Academic journal article American Annals of the Deaf

Social-Emotional Development in Children and Youth Who Are Deafblind

Academic journal article American Annals of the Deaf

Social-Emotional Development in Children and Youth Who Are Deafblind

Article excerpt

Little has been written about the socialemotional development of children who are deafblind. Yet this is a particularly important topic, as dual sensory impairment limits access to social information. Young children with developmental disabilities have, in general, been found to have significantly delayed social-emotional development relative to their peers, particularly in terms of social interaction, independence, and engagement (Merrell & Holland, 1997). Deafblindness creates additional barriers.

As Murdoch (2004) notes, all areas of development are affected in children who are deafblind, including the acquisition of information from the environment, the development of communication, and social-emotional growth. These children rarely experience incidental learning, and must be given specific instruction in how to manage their interactions with their environment. Because much of socialemotional development (for children without disabilities) occurs through incidental learning in interaction with family and peers, children who are deafblind are at a significant disadvantage.

Because it is a rare disorder, there is limited research on deafblindness. In the present article, we summarize what is known about the social-emotional development of children and youth who are deafblind.

Typical Social-Emotional Development

"Social-emotional development is a term used to describe growing children's ability to form close, secure reTIMOTHY lationships and to use their emotions productively in interactions with others" (T. S. Hartshorne & SalemHartshorne, 2011, p. 205). Three factors that have an impact on social-emotional development are attachment (as infant attachment can influence all kinds of relationships throughout life; Khaleque, 2003), empathy (the capacity to understand the experience of another), and friendships.


Building social connections is important for everybody; however, it can be especially important for individuals who are deafblind, as they may be particularly required to depend on others' eyes and ears. Network orientation is a term used to describe the likelihood of tapping into social resources when they are needed (Tolsdorf, 1976). Some people see the benefit of obtaining support from their network of family and friends, while others believe it is unwise to trust in the support of others. There is evidence that secure attachment is associated with the development of a positive network orientation (Wallace & Vaux, 1993), and that a positive network orientation is associated with psychological health.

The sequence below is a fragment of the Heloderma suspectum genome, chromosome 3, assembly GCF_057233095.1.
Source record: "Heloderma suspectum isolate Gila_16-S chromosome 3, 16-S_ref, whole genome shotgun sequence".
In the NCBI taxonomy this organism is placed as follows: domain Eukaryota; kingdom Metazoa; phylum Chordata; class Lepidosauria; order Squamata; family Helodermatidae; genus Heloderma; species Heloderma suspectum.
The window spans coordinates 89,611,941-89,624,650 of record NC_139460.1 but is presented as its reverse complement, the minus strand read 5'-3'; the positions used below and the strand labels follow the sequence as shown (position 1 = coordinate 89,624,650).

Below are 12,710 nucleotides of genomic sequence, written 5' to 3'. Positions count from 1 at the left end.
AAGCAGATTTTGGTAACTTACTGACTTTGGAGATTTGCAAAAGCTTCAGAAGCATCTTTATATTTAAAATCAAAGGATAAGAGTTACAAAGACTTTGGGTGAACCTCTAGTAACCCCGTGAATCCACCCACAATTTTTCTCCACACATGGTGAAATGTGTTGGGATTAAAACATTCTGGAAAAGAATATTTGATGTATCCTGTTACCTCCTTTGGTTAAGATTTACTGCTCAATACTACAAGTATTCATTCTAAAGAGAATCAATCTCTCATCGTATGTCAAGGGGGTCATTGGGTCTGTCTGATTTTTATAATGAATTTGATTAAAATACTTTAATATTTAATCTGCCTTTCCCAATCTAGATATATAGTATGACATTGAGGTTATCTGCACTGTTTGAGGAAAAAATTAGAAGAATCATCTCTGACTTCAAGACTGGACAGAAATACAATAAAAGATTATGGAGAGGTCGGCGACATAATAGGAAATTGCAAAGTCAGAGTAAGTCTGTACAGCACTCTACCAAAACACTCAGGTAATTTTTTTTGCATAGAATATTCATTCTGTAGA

Andrew (1989) summarizes many of the challenges experienced by an infant who is deafblind and its parents. The child may not be tuned in to the immediate environment, and may become startled and fuss when the mother comes into the room and picks the child up. This may, in turn, upset the mother because it seems she cannot comfort her baby. Eye-to-eye contact may not exist; in fact, some babies who are deafblind have only peripheral vision, and so even while looking at their mother may appear to be looking elsewhere. In addition, many infants who are deafblind have other serious medical conditions that keep them in the hospital after birth or require frequent return visits, all of which impede attachment to parents.

Reda and T S. Hartshorne (2008) studied attachment and bonding between children with CHARGE syndrome and their parents. Twenty-five parents participated in the study. Twelve of the children were classified as deaf, and no association was found between deafness and attachment. However, only one of the seven children identified as visually impaired was classified as securely attached, and none of the three children identified as deafblind were classified as securely attached.

The importance of attachment has been well documented in the literature. Sroufe (2005) summarizes its importance to the development of self-reliance, emotion regulation, and social competence. …

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